Today starts the long, slow crawl to 50, and the previous year and a half has been a stressful time, to say the least.
    It has been a time to see what you’re made of, grab the bull by the horns and hold on for the ride.
    I’ve always had friends with children a year or two older than our children.
    I highly recommend it, because these little nuggets of wisdom can be stored, like a squirrel stores nuts and pulled out when you really need them.
    So the same might be true of having a friend that is a few years older than you. Perhaps it will help you see what’s ahead and perhaps at the same time, you don’t want to know.
    I had a friend that had already hit the magic age of 50. She had some health problems, but was battling through along the way.
    Then unexpectedly, she died in her sleep. Yep, 50 years old and gone overnight.
    My heart aches for her husband, because he’s just slightly younger than my husband and his life has been uprooted in a flash.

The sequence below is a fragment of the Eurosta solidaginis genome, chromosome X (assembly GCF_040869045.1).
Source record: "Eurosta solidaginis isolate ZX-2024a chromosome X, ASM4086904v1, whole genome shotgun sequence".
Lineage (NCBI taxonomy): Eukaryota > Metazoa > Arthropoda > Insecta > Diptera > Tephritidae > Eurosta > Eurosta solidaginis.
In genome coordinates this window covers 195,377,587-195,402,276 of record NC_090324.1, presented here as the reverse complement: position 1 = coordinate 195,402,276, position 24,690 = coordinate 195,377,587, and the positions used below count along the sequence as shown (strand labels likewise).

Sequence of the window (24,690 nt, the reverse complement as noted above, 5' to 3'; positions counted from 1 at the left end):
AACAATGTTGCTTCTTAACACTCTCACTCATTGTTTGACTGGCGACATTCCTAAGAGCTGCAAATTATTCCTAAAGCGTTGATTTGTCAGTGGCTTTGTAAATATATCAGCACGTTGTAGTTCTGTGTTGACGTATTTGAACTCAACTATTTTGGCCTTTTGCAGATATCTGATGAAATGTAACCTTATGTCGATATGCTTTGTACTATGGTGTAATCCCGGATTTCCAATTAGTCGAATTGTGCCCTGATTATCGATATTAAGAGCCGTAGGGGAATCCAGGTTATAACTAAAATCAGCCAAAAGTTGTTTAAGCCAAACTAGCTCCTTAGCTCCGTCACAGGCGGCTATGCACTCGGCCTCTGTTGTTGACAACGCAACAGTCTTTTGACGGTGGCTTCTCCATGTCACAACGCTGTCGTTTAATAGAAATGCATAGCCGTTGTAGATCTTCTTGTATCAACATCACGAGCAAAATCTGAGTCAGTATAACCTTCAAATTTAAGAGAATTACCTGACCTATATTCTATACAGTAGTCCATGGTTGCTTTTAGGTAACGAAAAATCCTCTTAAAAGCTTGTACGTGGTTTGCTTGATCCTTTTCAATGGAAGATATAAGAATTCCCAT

• County DPU presents ‘Water is Life’ at Nature Center

    The Los Alamos Department of Public Utilities is bringing four speakers and a film to the Los Alamos Nature Center from 6:30 to 8:30 p.m. April 4.
    The evening will start with a discussion about rivers and local water issues by four speakers followed by a break with refreshments and a chance to meet the speakers. Afterward, they will show the documentary This event is free.
    The four talks are:
    • Where the water we use in Los Alamos comes from, with some thoughts on a sustainable future by Jack Richardson, Deputy Utilities Manager – Gas, Water, Sewer (GWS) for Los Alamos County.
    • The End of the Dam-building Era in the Western US by Steve Harris, Executive Director of Rio Grande Restoration.
    • Rethinking the Rio: the opportunity and challenge of moving low-elevation storage from Elephant Butte to high-elevation reservoirs on the Rio Chama to conserve water from evaporation and restore flows to an ailing river by Jen Pelz, Wild Rivers Program Director at WildEarth Guardians